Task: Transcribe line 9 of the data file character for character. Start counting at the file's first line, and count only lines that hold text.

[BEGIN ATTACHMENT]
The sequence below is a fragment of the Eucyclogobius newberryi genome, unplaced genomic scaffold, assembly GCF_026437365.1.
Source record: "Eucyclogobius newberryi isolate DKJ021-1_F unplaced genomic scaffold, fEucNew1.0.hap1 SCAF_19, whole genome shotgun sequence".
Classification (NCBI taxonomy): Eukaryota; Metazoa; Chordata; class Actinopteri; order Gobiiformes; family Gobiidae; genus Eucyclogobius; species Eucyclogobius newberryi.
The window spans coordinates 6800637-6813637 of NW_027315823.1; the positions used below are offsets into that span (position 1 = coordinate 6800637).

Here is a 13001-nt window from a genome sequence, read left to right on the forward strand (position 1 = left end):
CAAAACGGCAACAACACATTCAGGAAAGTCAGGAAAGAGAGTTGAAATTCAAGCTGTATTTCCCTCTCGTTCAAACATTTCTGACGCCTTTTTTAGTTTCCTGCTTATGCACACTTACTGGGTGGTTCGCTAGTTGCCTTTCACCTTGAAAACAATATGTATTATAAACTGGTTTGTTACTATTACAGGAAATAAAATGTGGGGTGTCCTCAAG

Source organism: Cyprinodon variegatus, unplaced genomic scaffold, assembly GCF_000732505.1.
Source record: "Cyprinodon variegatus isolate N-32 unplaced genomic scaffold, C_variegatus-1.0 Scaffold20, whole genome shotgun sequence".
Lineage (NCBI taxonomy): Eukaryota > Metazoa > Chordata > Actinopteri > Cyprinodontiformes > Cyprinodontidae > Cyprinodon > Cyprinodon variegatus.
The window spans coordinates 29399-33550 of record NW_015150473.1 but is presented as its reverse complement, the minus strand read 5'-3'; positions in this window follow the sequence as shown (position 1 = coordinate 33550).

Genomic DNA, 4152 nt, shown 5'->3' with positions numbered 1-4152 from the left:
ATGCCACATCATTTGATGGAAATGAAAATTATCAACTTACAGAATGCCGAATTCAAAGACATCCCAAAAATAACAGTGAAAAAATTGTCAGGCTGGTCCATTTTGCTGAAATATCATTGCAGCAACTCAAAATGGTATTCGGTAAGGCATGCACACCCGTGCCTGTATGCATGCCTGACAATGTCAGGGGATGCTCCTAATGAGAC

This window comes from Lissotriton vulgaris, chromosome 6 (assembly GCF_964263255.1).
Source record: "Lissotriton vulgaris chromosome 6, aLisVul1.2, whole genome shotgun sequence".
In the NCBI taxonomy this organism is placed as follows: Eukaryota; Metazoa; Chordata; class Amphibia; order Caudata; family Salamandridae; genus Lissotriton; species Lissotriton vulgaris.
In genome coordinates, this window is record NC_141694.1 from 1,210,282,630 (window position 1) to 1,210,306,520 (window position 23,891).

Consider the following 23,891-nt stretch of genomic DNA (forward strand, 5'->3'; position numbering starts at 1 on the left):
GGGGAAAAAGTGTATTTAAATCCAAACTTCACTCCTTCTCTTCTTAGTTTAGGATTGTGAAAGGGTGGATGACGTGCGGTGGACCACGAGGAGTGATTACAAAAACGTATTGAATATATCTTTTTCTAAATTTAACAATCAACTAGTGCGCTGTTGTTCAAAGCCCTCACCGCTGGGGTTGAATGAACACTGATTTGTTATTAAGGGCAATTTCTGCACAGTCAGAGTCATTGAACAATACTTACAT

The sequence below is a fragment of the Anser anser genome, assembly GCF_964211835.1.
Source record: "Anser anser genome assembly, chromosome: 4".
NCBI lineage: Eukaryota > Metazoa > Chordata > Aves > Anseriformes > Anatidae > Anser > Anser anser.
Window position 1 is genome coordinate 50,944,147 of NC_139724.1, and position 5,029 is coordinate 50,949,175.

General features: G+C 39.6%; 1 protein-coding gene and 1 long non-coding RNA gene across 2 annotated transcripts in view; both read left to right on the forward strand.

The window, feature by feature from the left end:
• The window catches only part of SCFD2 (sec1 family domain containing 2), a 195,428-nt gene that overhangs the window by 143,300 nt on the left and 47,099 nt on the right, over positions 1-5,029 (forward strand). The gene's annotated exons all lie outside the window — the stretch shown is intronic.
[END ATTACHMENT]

Lineage (NCBI taxonomy): Eukaryota > Metazoa > Chordata > Actinopteri > Cyprinodontiformes > Cyprinodontidae > Cyprinodon > Cyprinodon variegatus.